Provided by Timothy Youmans, Planning Director and amateur local historian
Click here to listen to this overview as provided on the Rouss Review podcast.
There is a rich industrial heritage in Winchester. You may know something about the apple industry (the Winchester area was once touted as the "Apple Capital"), but you may not have a good knowledge of Winchester as an early exporter of wheat. Likewise, you may not realize how much early and mid-Twentieth Century industry was downtown in the form of textiles.
Long before commercial apple orchards were set out in the 1870s, the Shenandoah Valley was known as a major wheat exporting area. Grist mills were located throughout the lower valley and included some early mills within the current city limits such as the Hollingsworth Mill constructed near Town Run beside the Abrams Delight Museum. It now serves as the offices of the Winchester-Frederick County Historical Society.
Our area supplied a large amount of grain heading to east coast cities. The introduction of railroads connecting Winchester to Baltimore began in the 1830s with the completion of the Winchester & Potomac Railroad. This would later become the B&O Railroad and now the CSX line. Winchester was also served by the Chesapeake & Ohio RR that served the west side of the city where coal was brought into the city and wooden barrels and crates were shipped out.
The apple industry really took off in the first part of the 20th Century with the construction of the Winchester Cold Storage facility in 1916. In 1918, the National Fruit Product Company (National Fruit) began to produce and market fruit byproducts such as apple sauce and apple juice. The Heinz Company had a large vinegar facility down along the east side of Valley Ave on land now owned by O’Sullivan Company, a major industry that started by making rubber shoe soles and today turns out injection-molded plastic and vinyl products for automobiles. Just across Valley Avenue from the former Heinz facility was the Virginia Apple Storage facility, which along with the ZeroPak facility on N. Cameron Street and the Winchester Cold Storage facility on N. Loudoun Street provided a huge capacity for cold storage of apples.
As mentioned above, textiles were an important part of Winchester’s industrial heritage. While some small woolen mills in the County date back to the late 1700s, the larger woolen mills in the city began in the late 19th Century and really took off with the establishment of the Winchester Woolen Company down along Abrams Creek across Millwood Avenue from Shenandoah University. At one point, this mill ran 24 hours employing about 200 workers making men’s knickers and caps. Notable industrial operations in the downtown area included the Graichen Glove factory on N. Cameron Street. Two of the largest downtown industries were the Virginia Woolen Mill and the Lewis-Jones Knitting Mill situated on either side of the B&O Railroad line between N. Kent Street and East Lane just south of E. Piccadilly Street.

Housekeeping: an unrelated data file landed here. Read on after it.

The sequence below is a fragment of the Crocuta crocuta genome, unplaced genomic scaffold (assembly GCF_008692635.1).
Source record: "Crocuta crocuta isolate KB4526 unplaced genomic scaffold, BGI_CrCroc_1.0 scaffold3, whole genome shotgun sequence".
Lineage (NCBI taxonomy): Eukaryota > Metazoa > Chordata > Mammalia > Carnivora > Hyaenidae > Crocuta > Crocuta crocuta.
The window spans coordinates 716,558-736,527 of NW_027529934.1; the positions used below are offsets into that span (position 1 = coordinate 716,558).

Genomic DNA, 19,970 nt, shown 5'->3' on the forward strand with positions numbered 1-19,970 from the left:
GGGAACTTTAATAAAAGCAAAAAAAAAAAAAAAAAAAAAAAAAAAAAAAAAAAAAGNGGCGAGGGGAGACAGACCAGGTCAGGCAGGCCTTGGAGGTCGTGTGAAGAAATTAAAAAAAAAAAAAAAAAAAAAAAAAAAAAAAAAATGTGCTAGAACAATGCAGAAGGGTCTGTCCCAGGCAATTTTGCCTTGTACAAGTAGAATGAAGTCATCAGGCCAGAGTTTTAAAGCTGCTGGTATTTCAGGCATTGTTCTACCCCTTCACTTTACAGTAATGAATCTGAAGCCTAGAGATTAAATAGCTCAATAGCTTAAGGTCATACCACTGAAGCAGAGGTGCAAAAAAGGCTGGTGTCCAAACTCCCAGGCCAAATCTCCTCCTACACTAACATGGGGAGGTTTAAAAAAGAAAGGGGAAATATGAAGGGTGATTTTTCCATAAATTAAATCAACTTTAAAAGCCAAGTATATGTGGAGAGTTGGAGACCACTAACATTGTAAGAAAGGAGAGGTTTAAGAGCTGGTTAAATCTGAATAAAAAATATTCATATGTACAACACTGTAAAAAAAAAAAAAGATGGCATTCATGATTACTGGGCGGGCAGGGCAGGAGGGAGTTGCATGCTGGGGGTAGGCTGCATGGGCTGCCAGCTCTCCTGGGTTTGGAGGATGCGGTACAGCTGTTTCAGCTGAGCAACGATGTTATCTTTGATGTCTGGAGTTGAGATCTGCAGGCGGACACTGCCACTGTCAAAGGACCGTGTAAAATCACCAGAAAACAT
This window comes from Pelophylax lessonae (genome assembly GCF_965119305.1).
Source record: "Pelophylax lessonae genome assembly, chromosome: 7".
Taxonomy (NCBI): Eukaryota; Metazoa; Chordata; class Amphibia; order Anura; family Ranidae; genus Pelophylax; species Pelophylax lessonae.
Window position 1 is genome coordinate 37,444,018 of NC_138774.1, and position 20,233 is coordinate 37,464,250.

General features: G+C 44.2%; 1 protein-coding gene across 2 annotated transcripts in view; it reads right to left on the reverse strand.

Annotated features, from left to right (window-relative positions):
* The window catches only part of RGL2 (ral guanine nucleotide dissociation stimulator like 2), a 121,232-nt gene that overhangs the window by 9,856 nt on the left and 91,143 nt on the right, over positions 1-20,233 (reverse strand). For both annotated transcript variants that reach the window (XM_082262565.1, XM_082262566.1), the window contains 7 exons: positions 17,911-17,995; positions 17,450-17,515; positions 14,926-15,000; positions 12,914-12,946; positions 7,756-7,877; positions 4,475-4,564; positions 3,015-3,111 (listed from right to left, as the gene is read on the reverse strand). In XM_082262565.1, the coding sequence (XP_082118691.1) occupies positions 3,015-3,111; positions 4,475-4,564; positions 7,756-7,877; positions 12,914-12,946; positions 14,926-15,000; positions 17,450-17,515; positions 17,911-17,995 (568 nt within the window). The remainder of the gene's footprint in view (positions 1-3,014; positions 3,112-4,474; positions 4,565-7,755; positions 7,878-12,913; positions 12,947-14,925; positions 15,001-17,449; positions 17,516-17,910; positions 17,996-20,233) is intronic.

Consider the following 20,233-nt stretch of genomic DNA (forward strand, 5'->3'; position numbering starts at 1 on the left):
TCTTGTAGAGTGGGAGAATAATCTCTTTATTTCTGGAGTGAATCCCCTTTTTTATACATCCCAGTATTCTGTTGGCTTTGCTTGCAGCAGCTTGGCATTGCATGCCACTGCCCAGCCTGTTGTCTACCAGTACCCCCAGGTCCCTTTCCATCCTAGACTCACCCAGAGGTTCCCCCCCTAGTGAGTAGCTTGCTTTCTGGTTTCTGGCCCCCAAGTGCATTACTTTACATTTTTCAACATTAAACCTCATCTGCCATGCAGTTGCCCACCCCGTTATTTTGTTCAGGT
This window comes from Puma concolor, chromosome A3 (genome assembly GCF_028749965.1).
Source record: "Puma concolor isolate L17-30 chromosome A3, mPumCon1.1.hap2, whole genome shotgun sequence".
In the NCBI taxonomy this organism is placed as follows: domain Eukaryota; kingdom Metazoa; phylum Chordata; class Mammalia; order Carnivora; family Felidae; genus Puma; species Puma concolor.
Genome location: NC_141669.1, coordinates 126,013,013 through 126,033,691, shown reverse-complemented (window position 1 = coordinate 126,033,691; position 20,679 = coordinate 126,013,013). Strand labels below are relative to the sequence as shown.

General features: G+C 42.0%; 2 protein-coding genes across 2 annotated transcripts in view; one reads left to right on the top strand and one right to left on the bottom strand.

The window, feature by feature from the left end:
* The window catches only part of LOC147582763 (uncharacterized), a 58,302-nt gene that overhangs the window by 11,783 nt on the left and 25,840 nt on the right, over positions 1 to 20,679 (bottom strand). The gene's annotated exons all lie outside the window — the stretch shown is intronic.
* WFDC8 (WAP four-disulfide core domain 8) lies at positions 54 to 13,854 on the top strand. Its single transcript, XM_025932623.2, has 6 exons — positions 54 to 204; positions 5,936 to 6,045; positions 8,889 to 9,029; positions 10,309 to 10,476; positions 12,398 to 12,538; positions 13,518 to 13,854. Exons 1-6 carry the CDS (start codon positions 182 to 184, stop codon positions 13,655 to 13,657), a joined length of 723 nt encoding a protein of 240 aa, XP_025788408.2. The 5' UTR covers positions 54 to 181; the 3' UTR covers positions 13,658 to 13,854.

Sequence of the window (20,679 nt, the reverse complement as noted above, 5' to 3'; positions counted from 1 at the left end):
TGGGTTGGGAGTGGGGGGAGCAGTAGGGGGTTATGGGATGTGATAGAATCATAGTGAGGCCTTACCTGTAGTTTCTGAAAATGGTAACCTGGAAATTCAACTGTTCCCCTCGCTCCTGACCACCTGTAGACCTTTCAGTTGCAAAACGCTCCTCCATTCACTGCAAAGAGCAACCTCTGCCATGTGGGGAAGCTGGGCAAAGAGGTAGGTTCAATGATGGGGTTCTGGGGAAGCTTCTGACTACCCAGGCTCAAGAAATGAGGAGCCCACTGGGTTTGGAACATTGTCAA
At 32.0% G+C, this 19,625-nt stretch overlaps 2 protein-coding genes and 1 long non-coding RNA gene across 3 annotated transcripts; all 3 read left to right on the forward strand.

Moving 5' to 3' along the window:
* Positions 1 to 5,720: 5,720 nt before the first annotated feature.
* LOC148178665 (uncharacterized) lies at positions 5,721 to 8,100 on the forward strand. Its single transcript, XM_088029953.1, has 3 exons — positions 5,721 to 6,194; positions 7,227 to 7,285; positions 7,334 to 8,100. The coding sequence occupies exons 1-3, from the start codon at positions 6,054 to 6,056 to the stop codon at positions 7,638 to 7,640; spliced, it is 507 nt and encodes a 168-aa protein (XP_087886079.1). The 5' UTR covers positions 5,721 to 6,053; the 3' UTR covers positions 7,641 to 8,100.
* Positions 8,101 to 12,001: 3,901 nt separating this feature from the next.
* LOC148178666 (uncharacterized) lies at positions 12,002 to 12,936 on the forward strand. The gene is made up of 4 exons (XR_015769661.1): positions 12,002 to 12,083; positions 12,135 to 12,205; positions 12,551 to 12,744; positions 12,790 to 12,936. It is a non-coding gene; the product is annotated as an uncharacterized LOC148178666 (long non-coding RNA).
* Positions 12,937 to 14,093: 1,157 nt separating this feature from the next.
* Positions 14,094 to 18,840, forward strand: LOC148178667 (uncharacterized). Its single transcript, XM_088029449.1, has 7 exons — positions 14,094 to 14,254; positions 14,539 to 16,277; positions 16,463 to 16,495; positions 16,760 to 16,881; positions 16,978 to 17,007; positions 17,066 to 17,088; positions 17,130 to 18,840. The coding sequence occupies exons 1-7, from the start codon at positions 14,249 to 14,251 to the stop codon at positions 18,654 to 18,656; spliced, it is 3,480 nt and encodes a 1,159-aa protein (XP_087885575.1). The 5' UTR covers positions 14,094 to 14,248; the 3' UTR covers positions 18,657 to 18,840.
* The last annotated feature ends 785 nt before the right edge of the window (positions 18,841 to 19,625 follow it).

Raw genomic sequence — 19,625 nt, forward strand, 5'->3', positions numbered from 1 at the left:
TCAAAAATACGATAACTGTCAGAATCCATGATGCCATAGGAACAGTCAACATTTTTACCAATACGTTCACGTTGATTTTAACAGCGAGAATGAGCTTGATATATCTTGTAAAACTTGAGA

The Virginia Woolen Mill commenced operations in 1901 but suffered a serious fire just three years later. The company quickly rebuilt and expanded many times in the early 1910s supplying blankets and clothing for WWI soldiers. The large weaving shed anchoring the corner of E. Piccadilly Street and N. East Lane reached its full size in 1923. At its peak in 1939, the company had 539 employees and had 120 looms buzzing night and day. The mill starting losing money in the 1950s and when company president H.B. McCormac was killed in an auto accident in 1955, the fate was all but sealed. The mill closed in 1958 and served other uses including a distribution center for American Woodmark until 1988. In 1999 it was demolished to make way for the Timbrook Public Safety Center. The Lewis-Jones Knitting Mill along N. Kent St had turned out underwear for many years before being shut down. Unlike the Virginia Woolen Mill, however, it was preserved after being purchased by Mr. Jim Vickers who undertook an extensive adaptive office reuse of the building as the downtown headquarters for his OakCrest Companies.
Historically, there were many other substantial industrial endeavors in Winchester, too numerous to detail in this podcast. This includes the old Papermill down near the corner of Featherbed Lane and Papermill Road (the road named for the actual papermill facility).
Winchester’s industrial heritage saw a boom in the 1960s when companies like Rubbermaid, Henkel-Harris Furniture, Fleetwood Travel Trailers, and Capitol Records opened operations in the Winchester Industrial Park at the south end of the city. In its heyday, Capitol Records employed 250 workers pressing vinyl records including notable albums such as Abbey Road by the Beatles.